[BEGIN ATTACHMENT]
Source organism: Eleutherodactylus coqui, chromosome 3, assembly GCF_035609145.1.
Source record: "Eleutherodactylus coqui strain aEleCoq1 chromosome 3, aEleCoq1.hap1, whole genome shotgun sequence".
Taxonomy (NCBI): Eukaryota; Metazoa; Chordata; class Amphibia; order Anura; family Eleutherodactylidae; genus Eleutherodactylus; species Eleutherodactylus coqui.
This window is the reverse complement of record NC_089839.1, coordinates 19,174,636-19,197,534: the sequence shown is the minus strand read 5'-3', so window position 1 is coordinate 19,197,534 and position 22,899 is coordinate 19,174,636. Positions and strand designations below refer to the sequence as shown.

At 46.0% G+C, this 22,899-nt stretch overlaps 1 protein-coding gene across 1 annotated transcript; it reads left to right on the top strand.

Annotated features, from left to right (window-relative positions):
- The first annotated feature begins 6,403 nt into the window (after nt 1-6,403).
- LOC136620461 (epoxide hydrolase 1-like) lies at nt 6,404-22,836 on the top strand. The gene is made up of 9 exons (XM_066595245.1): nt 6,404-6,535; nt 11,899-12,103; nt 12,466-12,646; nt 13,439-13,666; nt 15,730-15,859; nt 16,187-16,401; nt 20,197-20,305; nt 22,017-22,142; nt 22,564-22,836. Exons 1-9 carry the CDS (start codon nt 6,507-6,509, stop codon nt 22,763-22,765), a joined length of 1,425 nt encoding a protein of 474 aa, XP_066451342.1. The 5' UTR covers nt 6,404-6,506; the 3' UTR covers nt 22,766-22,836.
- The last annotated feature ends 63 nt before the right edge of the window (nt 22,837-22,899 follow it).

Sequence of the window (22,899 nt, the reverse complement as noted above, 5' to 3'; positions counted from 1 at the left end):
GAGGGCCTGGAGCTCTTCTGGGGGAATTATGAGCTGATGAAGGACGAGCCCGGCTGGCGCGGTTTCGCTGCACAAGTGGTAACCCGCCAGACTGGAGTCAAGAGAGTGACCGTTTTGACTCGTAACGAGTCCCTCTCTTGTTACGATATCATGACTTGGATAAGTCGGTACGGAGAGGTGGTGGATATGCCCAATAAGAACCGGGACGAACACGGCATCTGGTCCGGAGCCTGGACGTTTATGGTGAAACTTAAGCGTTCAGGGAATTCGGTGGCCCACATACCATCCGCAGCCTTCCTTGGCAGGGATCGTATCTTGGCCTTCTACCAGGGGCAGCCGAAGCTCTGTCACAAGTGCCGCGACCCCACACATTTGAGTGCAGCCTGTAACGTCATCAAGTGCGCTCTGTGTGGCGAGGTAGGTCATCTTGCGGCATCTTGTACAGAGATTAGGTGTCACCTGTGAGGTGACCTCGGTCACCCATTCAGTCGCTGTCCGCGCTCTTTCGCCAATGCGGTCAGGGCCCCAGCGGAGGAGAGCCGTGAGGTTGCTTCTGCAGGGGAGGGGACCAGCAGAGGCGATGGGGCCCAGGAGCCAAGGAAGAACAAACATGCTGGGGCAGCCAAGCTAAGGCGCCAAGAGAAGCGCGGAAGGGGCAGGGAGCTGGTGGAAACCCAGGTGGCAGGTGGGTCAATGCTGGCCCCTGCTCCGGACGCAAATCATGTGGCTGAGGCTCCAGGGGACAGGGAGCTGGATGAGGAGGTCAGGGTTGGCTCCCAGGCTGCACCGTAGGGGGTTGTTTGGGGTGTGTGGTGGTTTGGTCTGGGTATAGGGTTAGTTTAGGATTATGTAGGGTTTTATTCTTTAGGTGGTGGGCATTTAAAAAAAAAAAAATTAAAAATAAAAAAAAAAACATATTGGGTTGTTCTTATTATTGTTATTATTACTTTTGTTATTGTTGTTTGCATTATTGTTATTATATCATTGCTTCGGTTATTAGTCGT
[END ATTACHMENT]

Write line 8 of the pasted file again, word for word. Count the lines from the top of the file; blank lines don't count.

- LOC136620461 (epoxide hydrolase 1-like) lies at nt 6,404-22,836 on the top strand. The gene is made up of 9 exons (XM_066595245.1): nt 6,404-6,535; nt 11,899-12,103; nt 12,466-12,646; nt 13,439-13,666; nt 15,730-15,859; nt 16,187-16,401; nt 20,197-20,305; nt 22,017-22,142; nt 22,564-22,836. Exons 1-9 carry the CDS (start codon nt 6,507-6,509, stop codon nt 22,763-22,765), a joined length of 1,425 nt encoding a protein of 474 aa, XP_066451342.1. The 5' UTR covers nt 6,404-6,506; the 3' UTR covers nt 22,766-22,836.